A Walk Above the Clouds: Kilimanjaro by the Machame Route

By Jerry Fine with comments in italics by Lee Waite

Day 5 -- Thursday, July 31 -- Summit Attempt
Maybe I slept about an hour. I was wide awake at 11:30 pm and so was Lee, so we started dressing for the event. We had to cooperate in using the space in the narrow tent. First, I put on my expedition weight capilene underwear. Next my polartec suit. Then my parka and wind pants. I had liner gloves under Dachstein mitts. I had my faithful red balaclava, which makes me look like Woody Woodpecker, on my head. I had a daypack with 100 fl. ounces of water in my camelbak, and an extra warm shirt, along with a few odds and ends.

It was a huge change in climate from the shorts and T-shirt weather at Machame gate. Now I was wearing polypropolene long-underwear, jeans, windpants, turtleneck, sweater, parka, gloves, gaiters, balaclava, and stocking cap. Everything I read about climbing Kilimanjaro indicates that people misjudge how cold it will be. We were well prepared, but I was still pretty cold at times.

Sarah was up and busy. She heroically stuffed her sleeping bag into its too small stuff sack. I had had to help her with this at Barranco, but at Barafu she did it by herself, and so I predict she's cut out to be a high altitude climber. Today would be her first test. She had just slept at higher elevation than she had climbed before. Prior to this trip her high was the summit of Mt. Elbert in Colorado at 14,433. Today we were headed for Uhuru Peak, at 19,340 feet the highest point on Kibo.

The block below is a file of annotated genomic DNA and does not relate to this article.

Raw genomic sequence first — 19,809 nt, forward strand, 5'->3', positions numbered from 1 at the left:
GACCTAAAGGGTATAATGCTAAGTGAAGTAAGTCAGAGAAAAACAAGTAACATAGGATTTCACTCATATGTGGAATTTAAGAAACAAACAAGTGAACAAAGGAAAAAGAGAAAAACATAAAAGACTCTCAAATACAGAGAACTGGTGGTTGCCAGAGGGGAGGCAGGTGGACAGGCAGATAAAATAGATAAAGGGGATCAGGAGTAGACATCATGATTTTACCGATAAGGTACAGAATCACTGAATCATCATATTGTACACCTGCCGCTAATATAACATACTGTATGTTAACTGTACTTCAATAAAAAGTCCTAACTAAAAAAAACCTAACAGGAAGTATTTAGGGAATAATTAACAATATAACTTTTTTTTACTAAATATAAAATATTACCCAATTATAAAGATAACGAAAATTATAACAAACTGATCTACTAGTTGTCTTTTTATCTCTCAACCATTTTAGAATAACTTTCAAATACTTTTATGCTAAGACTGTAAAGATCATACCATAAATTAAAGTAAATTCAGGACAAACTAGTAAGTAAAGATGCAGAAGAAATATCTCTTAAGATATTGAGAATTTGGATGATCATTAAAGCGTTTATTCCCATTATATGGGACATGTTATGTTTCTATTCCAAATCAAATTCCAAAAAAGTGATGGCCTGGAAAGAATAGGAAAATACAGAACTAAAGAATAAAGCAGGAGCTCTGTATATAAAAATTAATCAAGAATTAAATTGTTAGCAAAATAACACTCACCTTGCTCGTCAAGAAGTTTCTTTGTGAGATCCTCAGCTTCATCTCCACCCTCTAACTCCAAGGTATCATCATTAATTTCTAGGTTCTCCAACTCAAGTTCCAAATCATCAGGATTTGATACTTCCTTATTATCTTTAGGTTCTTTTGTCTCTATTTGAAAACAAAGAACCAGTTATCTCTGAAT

We were away from the tents at 12:15 a.m. moving steadily. Geoffrey went first, and then me, Lee and Sarah. Peter, the assistant guide brought up the rear. Geoffrey, Peter and Lee carried flashlights. Ahead of us we could see several lights indicating that other people had gotten the jump on us.

After all of the careful planning that we had done, we ended up short of lights. We had to share three flashlights among the five of us. Luckily when one of the flashlights went dead, I did have a set of spare batteries. Picture yourself high on a mountain, say 17,000 feet above sea level. The wind is blowing and the temperature is around 10 F. It is 3:00 a.m. and you are trying to open a package of batteries in bubble wrap without freezing your fingers. The alternative is five people climbing in the dark with only two flashlights - not a very attractive option. Advice - take a spare flashlight and unwrap the spare batteries in some nice warm and light location.

Actually, Chip and Jeffra had started sometime after 10 pm, accompanied by Chales. Sometime around 1 am we caught them, but Chip resisted the temptation to join us, and we soon left them far behind. We moved with a steady rhythm, climbing steeply to the top of a rock formation on our ridge and then crossing a low angle area, before heading up the southwestern valley.

It was a night of no moon, no light, except for the brilliant stars. Far off down the mountain we could see the lights of Himo Town and Moshi, two Tanzanian cities. It was hard to see much. The main peak loomed ahead, and we could see Mawenzi to our right, above a skyline ridge, barely discernible in the dark.

At first things were pretty easy. We had a very good pace; Geoffrey had us well evaluated and knew how to get maximum performance out of us without burning us out. He knew better than we how far we had to go that day. The plan was to go up and tag the summit, and then to descend to Gilman's Point, where the Marangu route reaches the crater rim. From there we would descend the tourist route, ending up at Horombo hut, at about 12,500 feet. I made an effort not to think ahead, but just to concentrate on what was happening at that moment.